A genomics-based method to identify cancer patients that will benefit from immune checkpoint therapy
Non-small-cell lung cancer accounts for 82% of all lung cancer diagnoses. Immune checkpoint blockade treatment is an exciting new course of action among advanced stage non-small-cell lung cancer patients. However, only a minority of patients respond to immune checkpoint blockade treatment – in the U.S., the estimate percentage of patients with cancer, in general, eligible for checkpoint inhibitor drugs in 2018 was 43.63%, but less than 1% responded to the drugs. Currently, a predictor of tumor response to blockade treatment is microsatellite instability. Patients with microsatellite instability tumors were associated with better responses to blockade treatment. The field has recently discovered that a high tumor mutational burden is an even better predictor of blockade treatment response. However, given ambiguities, the suitability of tumor mutational burden for selecting patients requires additional clinical evidence. There exists an urgent need for clear identification of tumor mutations that will respond favorably to immune checkpoint blockade therapy due to the treatments' high cost and severe side effects.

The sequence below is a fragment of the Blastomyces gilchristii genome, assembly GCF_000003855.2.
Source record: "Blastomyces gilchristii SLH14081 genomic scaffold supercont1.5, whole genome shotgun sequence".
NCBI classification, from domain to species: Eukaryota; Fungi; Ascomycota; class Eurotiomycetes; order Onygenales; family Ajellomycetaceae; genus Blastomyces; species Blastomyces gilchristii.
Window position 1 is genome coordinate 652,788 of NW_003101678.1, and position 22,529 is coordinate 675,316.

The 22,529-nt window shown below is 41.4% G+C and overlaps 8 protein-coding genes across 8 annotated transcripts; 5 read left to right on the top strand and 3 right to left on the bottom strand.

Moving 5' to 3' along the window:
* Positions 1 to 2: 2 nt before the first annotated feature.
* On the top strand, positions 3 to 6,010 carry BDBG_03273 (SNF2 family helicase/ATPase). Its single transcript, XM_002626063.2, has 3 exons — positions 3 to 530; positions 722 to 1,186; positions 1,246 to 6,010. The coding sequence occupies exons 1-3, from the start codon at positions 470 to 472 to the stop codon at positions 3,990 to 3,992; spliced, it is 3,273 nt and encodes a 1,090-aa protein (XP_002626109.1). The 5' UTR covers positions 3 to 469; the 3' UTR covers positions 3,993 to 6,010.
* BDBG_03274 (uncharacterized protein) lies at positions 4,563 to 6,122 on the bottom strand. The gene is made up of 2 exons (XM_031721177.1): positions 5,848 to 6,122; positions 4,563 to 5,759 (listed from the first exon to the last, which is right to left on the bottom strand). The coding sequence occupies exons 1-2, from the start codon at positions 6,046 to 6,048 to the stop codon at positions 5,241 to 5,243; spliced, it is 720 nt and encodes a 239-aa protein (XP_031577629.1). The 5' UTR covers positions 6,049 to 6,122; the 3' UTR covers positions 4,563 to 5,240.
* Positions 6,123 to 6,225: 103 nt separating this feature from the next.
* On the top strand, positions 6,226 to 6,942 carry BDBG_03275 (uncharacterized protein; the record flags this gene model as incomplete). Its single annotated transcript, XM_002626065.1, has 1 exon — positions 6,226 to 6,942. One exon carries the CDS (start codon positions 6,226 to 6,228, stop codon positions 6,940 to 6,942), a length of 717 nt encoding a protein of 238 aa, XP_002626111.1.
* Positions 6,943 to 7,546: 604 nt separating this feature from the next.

Duke inventors and colleagues have developed a new genomic-based method to identify a subpopulation of non-small-cell lung cancer patients that will benefit from immune checkpoint blockade therapy. The team elucidated a mutational signature, whereby if two or more of 52 candidate genes were mutated, there would be significant immune checkpoint blockade treatment benefits in non-small-cell lung cancer patients. This ultimately defined a tumor microenvironment that is primed for responding to immune checkpoint blockade therapy. The compound mutation signature ensures that both a reasonably high tumor mutational burden and functionally relevant mutations are considered when selecting non-small-cell lung cancer patients for immune checkpoint blockade treatment.
The new genomics-based method can also be applied to other late-stage cancer treatment methods like radiotherapy and cytotoxic chemotherapy, as well as other cancer populations, such melanoma, bladder and colorectal patients, with further testing and discovery.
- Predicts immune checkpoint blockade therapy response better than that of tumor mutational burden, capturing over 20% of patients among the four cancer types tested
- Easier patient sample collection than PD-L1 expression in non-small-cell lung cancer
- Mutations are associated with better immunotherapy outcome than tumor mutational burden status
- The method is generalized and can be applied to other cancer types with further validation